Learning Bayesian statistics
I have always struggled with the definition and meaning of p-values in statistics
The p-value is defined as the probability, under the null hypothesis, of obtaining a result equal to or more extreme than what was actually observed.
Even now writing this, I have a hard time expressing the meaning of this probability. Let’s assume a p-value of 0.05. “If you hypothetically run the same experiment 100 times (but I might not be able to do that), then in five times, this result (the data from the original experiment) will be by chance. Wait what?”
If our experiment is throwing a dice fifty times to determine whether it is fair (all outcomes are equally likely), then the p-value is not about the probability of fairness. It is about how likely we are that nature cheats us, and data does not fit our model.
And then there is the notion of threshold for accepting or declining the null hypothesis based on the calculated p-value. The 5% threshold used in many text books was proposed by Ronald Fisher in 1925 as a good limit (a 1 in 20 chance). When learning physics and statistics, I have always struggled with rules of thumbs like these. And I remember having the feeling that because of this, statistics was not real science, build on proper grounds (mathematics).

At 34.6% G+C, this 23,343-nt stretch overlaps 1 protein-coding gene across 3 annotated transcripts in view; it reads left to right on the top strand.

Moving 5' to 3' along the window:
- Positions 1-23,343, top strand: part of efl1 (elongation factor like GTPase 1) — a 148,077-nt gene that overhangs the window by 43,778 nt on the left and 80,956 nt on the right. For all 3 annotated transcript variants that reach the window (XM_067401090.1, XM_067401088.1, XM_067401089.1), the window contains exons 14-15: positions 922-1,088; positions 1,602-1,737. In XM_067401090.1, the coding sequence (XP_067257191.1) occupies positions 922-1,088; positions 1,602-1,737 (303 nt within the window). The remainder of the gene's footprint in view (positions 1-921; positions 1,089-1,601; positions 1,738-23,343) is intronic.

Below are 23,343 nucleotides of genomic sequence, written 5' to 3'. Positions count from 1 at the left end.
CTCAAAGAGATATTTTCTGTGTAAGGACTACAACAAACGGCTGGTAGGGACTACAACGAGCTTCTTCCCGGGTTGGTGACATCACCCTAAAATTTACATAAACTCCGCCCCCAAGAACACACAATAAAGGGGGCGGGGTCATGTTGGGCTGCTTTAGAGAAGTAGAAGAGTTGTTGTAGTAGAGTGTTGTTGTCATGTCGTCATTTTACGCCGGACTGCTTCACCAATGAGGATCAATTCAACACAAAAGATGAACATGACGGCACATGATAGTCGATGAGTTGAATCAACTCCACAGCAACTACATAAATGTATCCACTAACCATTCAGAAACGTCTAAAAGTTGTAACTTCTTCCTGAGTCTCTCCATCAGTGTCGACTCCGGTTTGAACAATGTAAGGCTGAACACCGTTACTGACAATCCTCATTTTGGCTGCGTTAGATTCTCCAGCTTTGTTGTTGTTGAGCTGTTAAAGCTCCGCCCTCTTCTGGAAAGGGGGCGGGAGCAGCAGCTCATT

Last month I finished a four-week course on Bayesian statistics. I have always wondered why people deemed it hard, and why I heard that the computations quickly became complicated. The course wasn’t that hard, and it gave a nice introduction to prior/posterior distributions and I many cases also how to interpret the parameters in the prior distribution as extra data points.
An interesting aspect of Bayesian statistics is that it is a mathematically rigorous model, with no magic numbers such as the 5% threshold for p-values. And I like the way it naturally caters sequential hypothesis testing with where the sample size of each iteration is not fixed in advance. Instead data are evaluated and used to update the model as they are collected.
Before taking the course, I thought that the probability of me ever using these techniques was low. Now I have changed that probability to a “definitely maybe”…
Go try it out yourself. It is free (will only cost you time and head-scratching):